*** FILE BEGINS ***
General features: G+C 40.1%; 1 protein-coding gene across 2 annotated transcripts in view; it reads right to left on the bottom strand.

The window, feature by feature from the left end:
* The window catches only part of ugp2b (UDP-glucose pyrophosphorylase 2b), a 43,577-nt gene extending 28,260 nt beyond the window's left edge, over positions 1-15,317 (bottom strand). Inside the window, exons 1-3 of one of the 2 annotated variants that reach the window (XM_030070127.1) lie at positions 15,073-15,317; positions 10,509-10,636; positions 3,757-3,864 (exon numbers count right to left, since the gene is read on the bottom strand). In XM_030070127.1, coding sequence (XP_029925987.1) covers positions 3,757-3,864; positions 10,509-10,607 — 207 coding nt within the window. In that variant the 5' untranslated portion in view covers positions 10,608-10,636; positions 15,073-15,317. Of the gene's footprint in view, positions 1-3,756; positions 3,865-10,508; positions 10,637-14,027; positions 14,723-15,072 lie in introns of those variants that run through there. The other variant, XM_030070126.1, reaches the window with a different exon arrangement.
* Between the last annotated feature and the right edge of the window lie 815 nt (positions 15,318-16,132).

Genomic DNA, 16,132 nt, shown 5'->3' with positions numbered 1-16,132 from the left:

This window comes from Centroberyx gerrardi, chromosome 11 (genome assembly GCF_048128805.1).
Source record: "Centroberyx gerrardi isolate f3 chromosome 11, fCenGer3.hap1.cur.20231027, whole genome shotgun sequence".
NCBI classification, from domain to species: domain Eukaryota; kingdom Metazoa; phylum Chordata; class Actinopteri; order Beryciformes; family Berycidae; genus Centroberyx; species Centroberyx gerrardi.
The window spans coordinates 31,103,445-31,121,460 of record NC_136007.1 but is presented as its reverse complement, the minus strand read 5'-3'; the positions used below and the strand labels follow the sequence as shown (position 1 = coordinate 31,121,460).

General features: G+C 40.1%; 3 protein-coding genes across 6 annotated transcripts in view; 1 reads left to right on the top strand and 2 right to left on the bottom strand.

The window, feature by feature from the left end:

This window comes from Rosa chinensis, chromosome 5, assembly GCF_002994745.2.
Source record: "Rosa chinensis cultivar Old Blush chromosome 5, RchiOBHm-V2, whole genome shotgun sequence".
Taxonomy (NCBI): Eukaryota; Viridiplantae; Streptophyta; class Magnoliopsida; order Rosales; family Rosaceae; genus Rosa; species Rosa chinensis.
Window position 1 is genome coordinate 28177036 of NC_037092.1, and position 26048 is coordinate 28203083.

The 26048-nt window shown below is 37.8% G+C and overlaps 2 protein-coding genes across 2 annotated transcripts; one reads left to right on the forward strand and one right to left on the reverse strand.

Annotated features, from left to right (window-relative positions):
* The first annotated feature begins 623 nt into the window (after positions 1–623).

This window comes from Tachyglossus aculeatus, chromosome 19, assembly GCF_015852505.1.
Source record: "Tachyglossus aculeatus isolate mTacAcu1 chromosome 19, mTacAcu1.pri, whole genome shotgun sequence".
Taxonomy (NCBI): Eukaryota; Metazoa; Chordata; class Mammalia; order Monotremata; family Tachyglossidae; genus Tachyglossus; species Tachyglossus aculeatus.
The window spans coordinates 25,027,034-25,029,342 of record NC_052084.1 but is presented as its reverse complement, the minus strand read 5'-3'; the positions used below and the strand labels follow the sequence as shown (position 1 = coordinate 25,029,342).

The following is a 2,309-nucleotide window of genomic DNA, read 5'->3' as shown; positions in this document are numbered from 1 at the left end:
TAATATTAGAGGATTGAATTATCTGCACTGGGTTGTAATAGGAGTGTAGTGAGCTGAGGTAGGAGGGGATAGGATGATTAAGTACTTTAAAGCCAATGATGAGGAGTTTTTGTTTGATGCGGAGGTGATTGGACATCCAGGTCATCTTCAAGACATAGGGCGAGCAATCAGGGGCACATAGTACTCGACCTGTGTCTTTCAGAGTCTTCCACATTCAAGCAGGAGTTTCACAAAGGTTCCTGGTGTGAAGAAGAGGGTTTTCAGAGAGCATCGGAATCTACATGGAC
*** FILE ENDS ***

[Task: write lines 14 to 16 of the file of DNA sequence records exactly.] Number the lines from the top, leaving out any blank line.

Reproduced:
Taxonomy (NCBI): Eukaryota; Viridiplantae; Streptophyta; class Magnoliopsida; order Rosales; family Rosaceae; genus Rosa; species Rosa chinensis.
Window position 1 is genome coordinate 28177036 of NC_037092.1, and position 26048 is coordinate 28203083.

The 26048-nt window shown below is 37.8% G+C and overlaps 2 protein-coding genes across 2 annotated transcripts; one reads left to right on the forward strand and one right to left on the reverse strand.